Every Day Earth Guide, continued
As we continue to look at simple ways to be kinder to the Earth in our every day lives, I become acutely aware of our climactic changes and challenges. Here in the Cascade foothills in Snohomish county, WA, we are noticing a trend of colder winters and more often several feet of snow when we used to rarely get inches if any at all. Early Spring is wetter and floods now happen earlier in the year and longer in duration and intensity. Wind storms are more prevalent and there are more downed trees to deal with. And, it’s hotter in the summer months, making it imperative to pay closer attention to the garden plants to insure they are well watered, mulched/composted and sometimes shaded from the sun’s intensity. We continue the discussion with more ideas to create the optimum circumstances for success in the garden.
A COMMUNITY GARDEN is a wonderful way for urbanites to grow a flower and vegetable garden when you don’t have the space or want to interact with others in the community to create a more green urban environment. This is also a fabulous way to introduce young people to the joys of growing their own food. Here’s a few resources in larger cities.
Houston TX: http://www.urbanharvest.org/
Buffalo NY: http://www.urbanroots.org/
Denver CO: http://www.dug.org/home.asp
Rutgers University has a community garden self help guide: http://tinyurl.com/c83fvu
If you start a community garden, make sure that the soil is tested to insure there are no contaminants like lead or other hazardous chemicals that might permeate the crops grown. Some communities are starting gardens for the poor to help supplement the diminishing budgets of our older citizens and those who make do with less. All of these endeavors are rewarding, and again, a good place to introduce children to a sense of ‘community’ while connecting them with Nature.
PLANTING SIMILAR SPECIES of vegetables, like broccoli with cabbage or Brussels sprouts should be avoided as they will compete for nutrients. Companion planting is aesthetically delightful and helps improve soil while keeping pests at bay. Here’s a great companion planting guide: http://www.ghorganics.com/page2.html
DIG DEEP when preparing soil for planting. Digging adds air pockets which help repel root-dwelling insects and oxygenate the soil. This helps plants put down healthy roots. This is perhaps the single most important thing you can do to condition the soil. All organic gardeners I know using the similar approach: first of all, they choose easy slider sheds, and another thing – they prefer to turn soil by hand after using a garden tiller.
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Food as Fuel Before, During and After Workouts
Your body is your vehicle, so you have to keep your engine running when you work out. That means fueling up your body by eating the right foods and drinking the right fluids, in the right amounts at the right times. Learn more about blast portable ac benefits.
The American College of Sports Medicine says, “Adequate food and fluid should be consumed before, during, and after exercise to help maintain blood glucose concentration during exercise, maximize exercise performance, and improve recovery time. Athletes should be well hydrated before exercise and drink enough fluid during and after exercise to balance fluid losses.”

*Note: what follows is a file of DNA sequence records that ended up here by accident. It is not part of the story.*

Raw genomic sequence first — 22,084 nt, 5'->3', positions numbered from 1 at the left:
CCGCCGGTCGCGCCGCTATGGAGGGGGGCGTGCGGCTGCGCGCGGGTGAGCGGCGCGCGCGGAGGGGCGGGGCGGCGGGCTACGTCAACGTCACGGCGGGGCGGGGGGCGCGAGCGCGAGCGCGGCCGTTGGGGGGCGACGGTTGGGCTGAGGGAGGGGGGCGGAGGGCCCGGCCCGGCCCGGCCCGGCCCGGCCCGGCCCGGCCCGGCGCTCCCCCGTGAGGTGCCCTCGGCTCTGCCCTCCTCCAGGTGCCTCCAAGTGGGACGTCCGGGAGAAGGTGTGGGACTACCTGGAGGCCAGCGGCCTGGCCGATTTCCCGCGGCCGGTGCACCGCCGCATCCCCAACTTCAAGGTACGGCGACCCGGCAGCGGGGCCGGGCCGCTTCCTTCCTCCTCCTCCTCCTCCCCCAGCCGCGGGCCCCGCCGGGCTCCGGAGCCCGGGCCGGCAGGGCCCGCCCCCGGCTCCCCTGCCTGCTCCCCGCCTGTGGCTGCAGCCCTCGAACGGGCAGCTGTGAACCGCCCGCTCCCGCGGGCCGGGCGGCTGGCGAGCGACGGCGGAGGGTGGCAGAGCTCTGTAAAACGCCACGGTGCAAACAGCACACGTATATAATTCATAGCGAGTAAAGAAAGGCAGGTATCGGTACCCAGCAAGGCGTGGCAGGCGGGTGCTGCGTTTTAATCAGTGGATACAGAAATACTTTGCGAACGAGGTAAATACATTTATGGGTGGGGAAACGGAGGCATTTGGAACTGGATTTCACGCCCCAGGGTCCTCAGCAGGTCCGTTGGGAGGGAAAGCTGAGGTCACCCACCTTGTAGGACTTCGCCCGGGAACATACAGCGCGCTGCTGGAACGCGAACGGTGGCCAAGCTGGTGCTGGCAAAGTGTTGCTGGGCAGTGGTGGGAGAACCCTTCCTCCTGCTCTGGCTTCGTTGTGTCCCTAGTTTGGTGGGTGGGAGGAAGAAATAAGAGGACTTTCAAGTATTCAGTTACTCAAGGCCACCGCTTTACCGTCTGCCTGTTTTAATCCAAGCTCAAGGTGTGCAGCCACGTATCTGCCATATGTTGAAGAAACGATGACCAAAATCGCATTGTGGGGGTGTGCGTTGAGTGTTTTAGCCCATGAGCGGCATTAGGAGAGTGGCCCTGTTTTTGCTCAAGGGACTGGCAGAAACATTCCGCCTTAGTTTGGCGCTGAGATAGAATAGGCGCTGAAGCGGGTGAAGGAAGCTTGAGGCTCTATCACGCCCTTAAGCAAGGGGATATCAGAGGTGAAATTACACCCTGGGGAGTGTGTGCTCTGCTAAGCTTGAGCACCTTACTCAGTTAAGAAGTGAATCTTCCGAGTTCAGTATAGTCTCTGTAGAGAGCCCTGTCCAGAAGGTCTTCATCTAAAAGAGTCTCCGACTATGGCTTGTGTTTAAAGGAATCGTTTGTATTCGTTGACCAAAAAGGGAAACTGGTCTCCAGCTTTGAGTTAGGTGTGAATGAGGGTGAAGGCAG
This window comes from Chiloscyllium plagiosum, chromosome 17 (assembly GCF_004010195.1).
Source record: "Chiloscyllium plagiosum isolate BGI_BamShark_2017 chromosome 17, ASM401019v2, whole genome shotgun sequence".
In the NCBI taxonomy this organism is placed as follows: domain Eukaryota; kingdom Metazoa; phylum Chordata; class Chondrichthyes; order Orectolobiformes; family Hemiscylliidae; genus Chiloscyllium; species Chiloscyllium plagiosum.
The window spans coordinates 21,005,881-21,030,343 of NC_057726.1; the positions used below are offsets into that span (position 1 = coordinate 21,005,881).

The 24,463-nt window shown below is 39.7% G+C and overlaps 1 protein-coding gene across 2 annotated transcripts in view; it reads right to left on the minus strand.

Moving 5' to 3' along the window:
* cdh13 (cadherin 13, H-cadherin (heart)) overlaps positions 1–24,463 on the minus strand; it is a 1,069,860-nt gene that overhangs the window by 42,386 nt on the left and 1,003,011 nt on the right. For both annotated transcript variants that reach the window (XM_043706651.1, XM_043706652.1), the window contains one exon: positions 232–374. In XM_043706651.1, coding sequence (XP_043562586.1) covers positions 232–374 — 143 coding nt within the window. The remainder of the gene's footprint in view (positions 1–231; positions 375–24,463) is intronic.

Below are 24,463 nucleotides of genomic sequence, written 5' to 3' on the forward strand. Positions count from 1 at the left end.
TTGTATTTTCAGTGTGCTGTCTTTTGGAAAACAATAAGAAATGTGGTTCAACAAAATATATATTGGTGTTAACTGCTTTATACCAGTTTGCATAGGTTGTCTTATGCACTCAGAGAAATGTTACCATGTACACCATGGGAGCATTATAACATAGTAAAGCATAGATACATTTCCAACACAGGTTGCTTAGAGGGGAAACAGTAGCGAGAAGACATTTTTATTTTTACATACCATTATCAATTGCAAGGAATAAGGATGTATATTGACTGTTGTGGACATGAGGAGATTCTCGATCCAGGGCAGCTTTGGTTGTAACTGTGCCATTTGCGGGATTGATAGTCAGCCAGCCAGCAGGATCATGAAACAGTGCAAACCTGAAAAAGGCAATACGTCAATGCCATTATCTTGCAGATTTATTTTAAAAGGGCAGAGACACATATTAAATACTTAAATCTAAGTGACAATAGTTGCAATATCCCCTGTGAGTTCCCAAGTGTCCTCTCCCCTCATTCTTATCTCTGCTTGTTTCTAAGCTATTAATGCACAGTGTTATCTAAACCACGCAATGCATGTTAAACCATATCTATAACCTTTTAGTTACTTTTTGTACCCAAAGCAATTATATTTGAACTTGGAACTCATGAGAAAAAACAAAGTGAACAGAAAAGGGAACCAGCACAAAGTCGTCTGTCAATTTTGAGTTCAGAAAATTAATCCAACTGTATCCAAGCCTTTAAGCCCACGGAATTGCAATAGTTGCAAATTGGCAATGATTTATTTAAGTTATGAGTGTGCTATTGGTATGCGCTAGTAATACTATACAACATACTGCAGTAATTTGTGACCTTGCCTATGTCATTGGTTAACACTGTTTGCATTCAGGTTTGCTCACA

“You don’t have to adhere to a rigid schedule and there are no hard-fast rules,” said Riska Platt, M.S., R.D., a nutrition consultant for the Cardiac Rehabilitation Center at Mount Sinai Medical Center in New York. “But there are some things you should do before, during and after you work out.”
Here is what Ms. Platt recommends:
Before: Fuel Up!
Not fueling up before you work out is like “driving a car on empty,” said Platt, an American Heart Association volunteer. You also won’t have enough energy to maximize your workout and you limit your ability to burn calories.
Ideally, fuel up two hours before you exercise by:
- Hydrating with water.
- Eating healthy carbohydrates such as whole-grain cereals (with low-fat or skim milk), whole-wheat toast, low-fat or fat-free yogurt, whole grain pasta, brown rice, fruits and vegetables.
- Avoiding saturated fats and even a lot of healthy protein — because these types of fuels digest slower in your stomach and take away oxygen and energy-delivering blood from your muscles.
If you only have 5-10 minutes before you exercise, eat a piece of fruit such as an apple or banana, check out the latest pelvic floor strong reviews.
“The key is to consume easily digested carbohydrates, so you don’t feel sluggish,” Platt said.
During: Make a Pit Stop.
Whether you’re a professional athlete who trains for several hours or you have a low to moderate routine, keep your body hydrated with small, frequent sips of water.
Platt notes that you don’t need to eat during a workout that’s an hour or less. But, for longer, high-intensity vigorous workouts, she recommends eating 50-100 calories every half hour of carbohydrates such as low-fat yogurt, raisins, or banana.
After: Refuel Your Tank.
After your workout, Ms. Platt recommends refueling with:
- Fluids. Drink water, of course. Blend your water with 100% juice such as orange juice which provides fluids, carbohydrates.
- Carbohydrates. You burn a lot of carbohydrates — the main fuel for your muscles — when you exercise. In the 20-60 minutes after your workout, your muscles can store carbohydrates and protein as energy and help in recovery.
- Protein. Eat things with protein to help repair and grow your muscles.